The Nova Scotia government has approved regulations that clear the way for millions of dollars in compensation benefits for injured workers who suffer from chronic pain.
“The adoption of these regulations is the first step in enabling payments to injured workers with work-related chronic pain,” said Kerry Morash, Nova Scotia’s Minister responsible for the Workers’ Compensation Board. “This is a fair approach that addresses the constitutional issues raised by the Supreme Court, and it is sustainable.”
For more information on the Supreme Court of Canada decision, see the related articles link below.
The province estimated that the chronic pain benefit will deliver about $11 million annually to injured workers in the form of new benefits. Workers who qualify will be eligible to receive compensation back to the April 17, 1985, or to the date of their injury, which will provide sizeable retroactive payments. The new benefit will add about $168 million to the unfunded liability.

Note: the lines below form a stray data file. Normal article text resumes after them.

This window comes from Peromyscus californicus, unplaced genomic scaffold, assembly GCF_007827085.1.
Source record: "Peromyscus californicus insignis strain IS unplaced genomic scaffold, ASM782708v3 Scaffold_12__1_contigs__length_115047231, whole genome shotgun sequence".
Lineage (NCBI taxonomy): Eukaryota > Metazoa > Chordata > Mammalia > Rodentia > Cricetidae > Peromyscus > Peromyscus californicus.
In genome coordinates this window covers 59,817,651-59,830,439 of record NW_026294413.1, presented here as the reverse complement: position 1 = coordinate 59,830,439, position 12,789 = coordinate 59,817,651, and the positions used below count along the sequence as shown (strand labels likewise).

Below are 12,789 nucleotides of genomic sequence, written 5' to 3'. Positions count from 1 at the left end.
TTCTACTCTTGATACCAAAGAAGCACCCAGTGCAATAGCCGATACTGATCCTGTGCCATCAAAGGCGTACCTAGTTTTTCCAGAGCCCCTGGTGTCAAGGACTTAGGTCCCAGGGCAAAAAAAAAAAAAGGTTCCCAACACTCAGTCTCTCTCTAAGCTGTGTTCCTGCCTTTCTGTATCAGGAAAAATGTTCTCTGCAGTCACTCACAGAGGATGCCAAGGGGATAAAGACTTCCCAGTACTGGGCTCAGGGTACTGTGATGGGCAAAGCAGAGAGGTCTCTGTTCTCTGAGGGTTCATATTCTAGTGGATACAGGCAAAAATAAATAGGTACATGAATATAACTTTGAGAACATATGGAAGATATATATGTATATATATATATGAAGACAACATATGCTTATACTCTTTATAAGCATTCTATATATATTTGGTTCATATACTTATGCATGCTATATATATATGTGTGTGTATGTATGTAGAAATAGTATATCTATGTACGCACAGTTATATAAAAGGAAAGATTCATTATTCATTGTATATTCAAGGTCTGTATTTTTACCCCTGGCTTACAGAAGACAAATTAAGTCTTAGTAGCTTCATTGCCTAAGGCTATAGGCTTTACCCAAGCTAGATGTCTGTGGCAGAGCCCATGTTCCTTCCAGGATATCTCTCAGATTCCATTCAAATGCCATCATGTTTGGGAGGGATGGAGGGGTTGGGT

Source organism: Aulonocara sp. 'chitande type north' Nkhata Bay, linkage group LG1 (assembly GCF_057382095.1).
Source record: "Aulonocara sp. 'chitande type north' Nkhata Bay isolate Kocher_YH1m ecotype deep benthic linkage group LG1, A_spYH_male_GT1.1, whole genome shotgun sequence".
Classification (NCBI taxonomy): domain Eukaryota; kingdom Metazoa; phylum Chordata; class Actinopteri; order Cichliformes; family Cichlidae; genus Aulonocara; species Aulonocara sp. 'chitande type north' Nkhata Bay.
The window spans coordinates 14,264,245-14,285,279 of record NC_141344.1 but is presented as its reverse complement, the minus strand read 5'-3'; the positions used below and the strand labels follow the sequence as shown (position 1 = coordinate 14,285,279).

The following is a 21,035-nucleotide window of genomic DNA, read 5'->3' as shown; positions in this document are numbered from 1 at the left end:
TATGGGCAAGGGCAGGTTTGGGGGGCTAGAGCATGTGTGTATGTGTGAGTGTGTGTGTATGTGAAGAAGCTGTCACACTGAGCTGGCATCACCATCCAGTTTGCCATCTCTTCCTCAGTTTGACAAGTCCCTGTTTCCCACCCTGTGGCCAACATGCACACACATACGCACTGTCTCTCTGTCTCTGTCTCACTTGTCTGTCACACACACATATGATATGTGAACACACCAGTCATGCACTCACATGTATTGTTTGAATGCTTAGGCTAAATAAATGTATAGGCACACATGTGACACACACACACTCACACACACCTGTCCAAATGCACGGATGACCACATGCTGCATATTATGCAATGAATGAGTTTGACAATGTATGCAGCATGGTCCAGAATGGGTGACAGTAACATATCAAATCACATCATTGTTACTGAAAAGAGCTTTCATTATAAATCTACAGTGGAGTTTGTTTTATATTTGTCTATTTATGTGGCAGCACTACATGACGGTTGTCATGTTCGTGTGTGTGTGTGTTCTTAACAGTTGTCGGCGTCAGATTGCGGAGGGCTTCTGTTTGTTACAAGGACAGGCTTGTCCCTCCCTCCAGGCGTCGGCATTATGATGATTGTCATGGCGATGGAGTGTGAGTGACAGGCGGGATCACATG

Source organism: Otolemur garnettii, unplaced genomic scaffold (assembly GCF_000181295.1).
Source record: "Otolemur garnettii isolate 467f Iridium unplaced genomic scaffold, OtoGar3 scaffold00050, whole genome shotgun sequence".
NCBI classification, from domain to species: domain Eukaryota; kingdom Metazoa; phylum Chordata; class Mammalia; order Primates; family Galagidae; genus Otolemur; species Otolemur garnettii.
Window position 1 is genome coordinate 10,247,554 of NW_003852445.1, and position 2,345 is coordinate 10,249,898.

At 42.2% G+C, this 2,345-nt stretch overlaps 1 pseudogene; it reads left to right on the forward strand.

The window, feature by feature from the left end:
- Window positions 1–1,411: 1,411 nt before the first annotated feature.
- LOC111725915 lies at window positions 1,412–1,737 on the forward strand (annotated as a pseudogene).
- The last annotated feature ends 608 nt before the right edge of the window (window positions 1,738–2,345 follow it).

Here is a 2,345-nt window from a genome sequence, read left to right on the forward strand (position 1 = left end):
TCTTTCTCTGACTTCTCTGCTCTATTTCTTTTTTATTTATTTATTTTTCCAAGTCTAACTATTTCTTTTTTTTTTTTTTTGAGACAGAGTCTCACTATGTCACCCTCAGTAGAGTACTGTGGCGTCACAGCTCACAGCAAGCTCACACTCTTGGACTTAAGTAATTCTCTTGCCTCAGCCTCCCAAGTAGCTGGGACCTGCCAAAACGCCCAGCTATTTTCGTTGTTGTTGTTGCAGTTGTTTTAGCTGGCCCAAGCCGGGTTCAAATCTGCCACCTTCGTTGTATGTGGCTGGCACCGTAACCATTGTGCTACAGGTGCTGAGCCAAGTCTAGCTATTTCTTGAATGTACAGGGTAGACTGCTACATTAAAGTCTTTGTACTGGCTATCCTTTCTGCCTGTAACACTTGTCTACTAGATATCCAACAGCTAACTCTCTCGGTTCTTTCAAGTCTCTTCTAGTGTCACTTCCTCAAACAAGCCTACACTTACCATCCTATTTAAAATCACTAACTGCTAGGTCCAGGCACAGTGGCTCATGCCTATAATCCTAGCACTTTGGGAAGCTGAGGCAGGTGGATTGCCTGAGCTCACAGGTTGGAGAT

The new regulations replace the Functional Restoration Program Regulations and Section 10B of the Workers’ Compensation Act. In October 2003 the Supreme Court of Canada rendered a decision on a chronic pain appeal that found these passages to be unconstitutional. It said injured workers with chronic pain must have the same access to the workers’ compensation system as other injured workers.
In the near future the Workers’ Compensation Board will be consulting with stakeholders on a policy document outlining the implementation of the chronic pain benefit.